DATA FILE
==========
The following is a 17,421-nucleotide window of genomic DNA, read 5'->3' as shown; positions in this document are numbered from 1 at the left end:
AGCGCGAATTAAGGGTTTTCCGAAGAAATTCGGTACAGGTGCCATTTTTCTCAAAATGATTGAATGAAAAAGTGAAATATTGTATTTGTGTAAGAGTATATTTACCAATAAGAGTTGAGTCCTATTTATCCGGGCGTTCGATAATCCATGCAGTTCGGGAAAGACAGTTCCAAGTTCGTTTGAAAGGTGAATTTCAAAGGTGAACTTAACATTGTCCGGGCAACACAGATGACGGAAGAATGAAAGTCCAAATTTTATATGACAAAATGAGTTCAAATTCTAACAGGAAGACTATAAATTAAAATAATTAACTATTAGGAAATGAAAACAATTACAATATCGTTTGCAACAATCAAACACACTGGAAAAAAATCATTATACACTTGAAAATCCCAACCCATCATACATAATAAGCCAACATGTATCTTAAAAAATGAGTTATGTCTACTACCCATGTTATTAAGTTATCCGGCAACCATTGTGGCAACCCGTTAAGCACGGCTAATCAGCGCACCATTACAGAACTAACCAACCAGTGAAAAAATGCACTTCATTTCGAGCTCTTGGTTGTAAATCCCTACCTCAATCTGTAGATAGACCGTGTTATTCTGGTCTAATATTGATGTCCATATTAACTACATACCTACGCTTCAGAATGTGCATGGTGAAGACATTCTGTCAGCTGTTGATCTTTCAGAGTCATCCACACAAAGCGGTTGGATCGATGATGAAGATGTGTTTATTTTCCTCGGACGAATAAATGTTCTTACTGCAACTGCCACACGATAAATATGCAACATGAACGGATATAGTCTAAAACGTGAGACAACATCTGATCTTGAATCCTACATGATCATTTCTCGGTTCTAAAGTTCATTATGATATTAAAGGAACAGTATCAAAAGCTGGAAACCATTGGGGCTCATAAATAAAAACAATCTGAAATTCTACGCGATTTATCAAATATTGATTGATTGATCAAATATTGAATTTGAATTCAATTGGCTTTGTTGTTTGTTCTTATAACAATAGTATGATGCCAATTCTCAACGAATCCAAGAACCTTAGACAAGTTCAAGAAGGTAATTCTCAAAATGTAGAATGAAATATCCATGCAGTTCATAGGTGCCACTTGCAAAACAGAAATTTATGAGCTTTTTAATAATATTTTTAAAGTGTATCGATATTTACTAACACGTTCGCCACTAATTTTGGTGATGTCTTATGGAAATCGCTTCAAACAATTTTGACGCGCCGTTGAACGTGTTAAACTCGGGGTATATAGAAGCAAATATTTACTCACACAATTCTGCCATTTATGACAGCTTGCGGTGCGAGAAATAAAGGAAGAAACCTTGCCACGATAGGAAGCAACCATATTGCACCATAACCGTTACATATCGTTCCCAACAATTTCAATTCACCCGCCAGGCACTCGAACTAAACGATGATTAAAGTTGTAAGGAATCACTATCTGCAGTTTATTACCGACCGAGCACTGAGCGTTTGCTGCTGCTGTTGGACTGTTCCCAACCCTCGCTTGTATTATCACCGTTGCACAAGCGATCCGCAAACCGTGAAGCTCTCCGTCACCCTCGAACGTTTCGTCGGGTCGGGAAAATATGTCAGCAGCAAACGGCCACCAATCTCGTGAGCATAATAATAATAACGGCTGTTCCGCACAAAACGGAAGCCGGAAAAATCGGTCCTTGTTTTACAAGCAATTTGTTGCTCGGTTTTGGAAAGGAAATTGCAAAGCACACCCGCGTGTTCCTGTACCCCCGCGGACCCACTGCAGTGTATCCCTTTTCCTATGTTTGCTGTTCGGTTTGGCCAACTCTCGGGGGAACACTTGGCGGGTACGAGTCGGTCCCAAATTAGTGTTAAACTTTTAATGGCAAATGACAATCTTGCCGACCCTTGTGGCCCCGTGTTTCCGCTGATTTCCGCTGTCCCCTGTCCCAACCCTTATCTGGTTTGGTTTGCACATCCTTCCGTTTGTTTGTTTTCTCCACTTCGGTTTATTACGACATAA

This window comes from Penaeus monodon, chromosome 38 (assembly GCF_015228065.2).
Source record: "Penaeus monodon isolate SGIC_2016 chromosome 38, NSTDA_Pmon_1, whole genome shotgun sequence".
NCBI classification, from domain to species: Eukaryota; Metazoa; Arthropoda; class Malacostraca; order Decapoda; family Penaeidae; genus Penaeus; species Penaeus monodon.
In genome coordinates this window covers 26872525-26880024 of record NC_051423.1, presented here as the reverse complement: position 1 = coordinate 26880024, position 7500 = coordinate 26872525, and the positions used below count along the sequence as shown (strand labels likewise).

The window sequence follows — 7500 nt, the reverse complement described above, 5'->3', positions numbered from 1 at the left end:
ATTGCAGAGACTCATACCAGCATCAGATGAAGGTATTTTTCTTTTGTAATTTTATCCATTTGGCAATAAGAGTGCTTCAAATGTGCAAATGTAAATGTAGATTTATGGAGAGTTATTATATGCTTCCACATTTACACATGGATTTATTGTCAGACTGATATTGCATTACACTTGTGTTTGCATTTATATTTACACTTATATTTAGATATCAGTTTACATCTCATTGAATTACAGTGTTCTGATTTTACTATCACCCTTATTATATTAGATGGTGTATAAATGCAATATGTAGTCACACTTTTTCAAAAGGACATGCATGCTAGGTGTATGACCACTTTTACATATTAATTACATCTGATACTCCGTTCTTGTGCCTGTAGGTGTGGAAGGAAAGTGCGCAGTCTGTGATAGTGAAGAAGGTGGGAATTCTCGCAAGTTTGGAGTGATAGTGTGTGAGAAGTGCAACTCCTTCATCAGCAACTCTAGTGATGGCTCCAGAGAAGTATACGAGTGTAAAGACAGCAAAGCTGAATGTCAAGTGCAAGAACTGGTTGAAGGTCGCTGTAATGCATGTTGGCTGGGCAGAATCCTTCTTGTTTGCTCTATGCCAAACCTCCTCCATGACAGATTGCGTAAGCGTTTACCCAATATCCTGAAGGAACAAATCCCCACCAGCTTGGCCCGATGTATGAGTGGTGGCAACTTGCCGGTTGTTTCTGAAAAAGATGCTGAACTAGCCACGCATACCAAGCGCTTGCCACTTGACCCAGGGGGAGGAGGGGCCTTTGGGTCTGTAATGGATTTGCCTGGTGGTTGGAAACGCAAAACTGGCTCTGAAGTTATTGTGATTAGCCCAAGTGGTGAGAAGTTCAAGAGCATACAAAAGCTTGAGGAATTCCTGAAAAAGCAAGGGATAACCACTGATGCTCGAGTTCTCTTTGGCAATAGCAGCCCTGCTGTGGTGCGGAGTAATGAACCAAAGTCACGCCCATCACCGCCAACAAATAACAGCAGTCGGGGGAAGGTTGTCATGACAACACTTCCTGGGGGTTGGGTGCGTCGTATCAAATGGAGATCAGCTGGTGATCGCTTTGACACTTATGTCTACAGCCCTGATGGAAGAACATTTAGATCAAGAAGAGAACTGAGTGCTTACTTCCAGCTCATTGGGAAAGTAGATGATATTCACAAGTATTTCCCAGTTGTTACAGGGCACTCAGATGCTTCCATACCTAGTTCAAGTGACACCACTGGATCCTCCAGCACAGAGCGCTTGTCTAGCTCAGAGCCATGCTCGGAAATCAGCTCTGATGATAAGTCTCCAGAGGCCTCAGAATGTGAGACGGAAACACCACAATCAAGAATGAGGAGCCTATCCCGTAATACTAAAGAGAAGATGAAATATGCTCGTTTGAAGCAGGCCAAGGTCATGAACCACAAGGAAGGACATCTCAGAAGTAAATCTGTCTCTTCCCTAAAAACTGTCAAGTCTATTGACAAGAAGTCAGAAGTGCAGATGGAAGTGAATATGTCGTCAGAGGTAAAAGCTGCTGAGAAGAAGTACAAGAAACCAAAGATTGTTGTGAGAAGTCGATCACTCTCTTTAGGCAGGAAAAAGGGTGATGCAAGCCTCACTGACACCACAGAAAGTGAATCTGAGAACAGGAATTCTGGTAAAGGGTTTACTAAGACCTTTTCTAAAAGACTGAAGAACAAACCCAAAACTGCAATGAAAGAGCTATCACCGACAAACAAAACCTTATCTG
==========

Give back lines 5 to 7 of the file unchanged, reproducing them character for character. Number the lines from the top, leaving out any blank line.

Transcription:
NCBI classification, from domain to species: Eukaryota; Metazoa; Arthropoda; class Malacostraca; order Decapoda; family Penaeidae; genus Penaeus; species Penaeus monodon.
In genome coordinates this window covers 26872525-26880024 of record NC_051423.1, presented here as the reverse complement: position 1 = coordinate 26880024, position 7500 = coordinate 26872525, and the positions used below count along the sequence as shown (strand labels likewise).

The window sequence follows — 7500 nt, the reverse complement described above, 5'->3', positions numbered from 1 at the left end: